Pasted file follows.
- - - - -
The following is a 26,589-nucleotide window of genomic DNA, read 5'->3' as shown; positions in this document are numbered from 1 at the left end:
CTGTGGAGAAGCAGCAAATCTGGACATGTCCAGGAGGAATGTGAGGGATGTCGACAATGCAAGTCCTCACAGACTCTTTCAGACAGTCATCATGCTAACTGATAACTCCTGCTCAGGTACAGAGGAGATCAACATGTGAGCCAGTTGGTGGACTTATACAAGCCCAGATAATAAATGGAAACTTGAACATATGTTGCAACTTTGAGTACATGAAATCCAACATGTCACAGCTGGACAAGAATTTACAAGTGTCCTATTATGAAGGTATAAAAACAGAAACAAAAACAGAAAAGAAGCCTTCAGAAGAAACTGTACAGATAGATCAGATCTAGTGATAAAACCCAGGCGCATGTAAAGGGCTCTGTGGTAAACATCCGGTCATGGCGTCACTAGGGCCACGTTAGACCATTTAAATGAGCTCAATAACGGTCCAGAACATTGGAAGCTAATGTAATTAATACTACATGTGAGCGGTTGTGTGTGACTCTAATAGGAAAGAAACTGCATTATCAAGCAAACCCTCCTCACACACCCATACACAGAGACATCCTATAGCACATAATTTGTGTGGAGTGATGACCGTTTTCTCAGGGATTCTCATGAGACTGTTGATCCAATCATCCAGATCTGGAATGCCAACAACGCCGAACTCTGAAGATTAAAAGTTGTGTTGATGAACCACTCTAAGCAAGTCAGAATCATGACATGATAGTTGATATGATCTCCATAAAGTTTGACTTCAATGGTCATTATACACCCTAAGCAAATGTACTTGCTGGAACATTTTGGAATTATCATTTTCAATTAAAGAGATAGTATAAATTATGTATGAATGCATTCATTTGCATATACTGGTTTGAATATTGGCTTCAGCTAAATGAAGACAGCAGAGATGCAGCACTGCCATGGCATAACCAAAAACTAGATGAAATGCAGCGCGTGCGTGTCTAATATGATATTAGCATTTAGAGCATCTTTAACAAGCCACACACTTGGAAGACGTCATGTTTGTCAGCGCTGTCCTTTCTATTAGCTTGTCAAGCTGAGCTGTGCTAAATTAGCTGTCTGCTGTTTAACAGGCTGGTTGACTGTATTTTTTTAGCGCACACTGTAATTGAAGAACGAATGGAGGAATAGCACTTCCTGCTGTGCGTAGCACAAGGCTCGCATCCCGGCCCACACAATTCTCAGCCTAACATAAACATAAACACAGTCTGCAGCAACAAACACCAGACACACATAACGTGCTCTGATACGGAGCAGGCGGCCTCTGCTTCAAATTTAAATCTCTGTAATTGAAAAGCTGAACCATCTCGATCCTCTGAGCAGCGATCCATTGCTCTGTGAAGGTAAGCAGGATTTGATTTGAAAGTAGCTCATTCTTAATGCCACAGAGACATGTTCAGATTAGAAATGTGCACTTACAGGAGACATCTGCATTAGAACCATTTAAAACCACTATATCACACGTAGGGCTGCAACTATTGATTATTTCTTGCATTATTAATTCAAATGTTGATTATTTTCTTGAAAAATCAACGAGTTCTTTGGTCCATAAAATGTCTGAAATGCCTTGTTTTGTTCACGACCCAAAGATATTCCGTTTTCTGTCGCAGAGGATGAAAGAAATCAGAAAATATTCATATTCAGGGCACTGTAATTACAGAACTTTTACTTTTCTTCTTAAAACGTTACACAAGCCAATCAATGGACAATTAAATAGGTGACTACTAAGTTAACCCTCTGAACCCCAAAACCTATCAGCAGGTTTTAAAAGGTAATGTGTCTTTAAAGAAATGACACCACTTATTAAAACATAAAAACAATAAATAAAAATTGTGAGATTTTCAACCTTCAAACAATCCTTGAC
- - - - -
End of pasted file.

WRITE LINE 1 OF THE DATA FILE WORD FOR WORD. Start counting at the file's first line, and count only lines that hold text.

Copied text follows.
The following is a 26,589-nucleotide window of genomic DNA, read 5'->3' as shown; positions in this document are numbered from 1 at the left end: